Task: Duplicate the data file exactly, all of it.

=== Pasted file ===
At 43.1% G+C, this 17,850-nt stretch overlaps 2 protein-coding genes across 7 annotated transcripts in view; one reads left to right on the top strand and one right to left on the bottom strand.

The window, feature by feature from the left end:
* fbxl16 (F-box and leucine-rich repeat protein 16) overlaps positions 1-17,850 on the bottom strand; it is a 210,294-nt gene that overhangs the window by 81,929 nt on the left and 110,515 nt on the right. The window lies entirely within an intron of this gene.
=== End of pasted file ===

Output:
At 43.1% G+C, this 17,850-nt stretch overlaps 2 protein-coding genes across 7 annotated transcripts in view; one reads left to right on the top strand and one right to left on the bottom strand.

The window, feature by feature from the left end:
* fbxl16 (F-box and leucine-rich repeat protein 16) overlaps positions 1-17,850 on the bottom strand; it is a 210,294-nt gene that overhangs the window by 81,929 nt on the left and 110,515 nt on the right. The window lies entirely within an intron of this gene.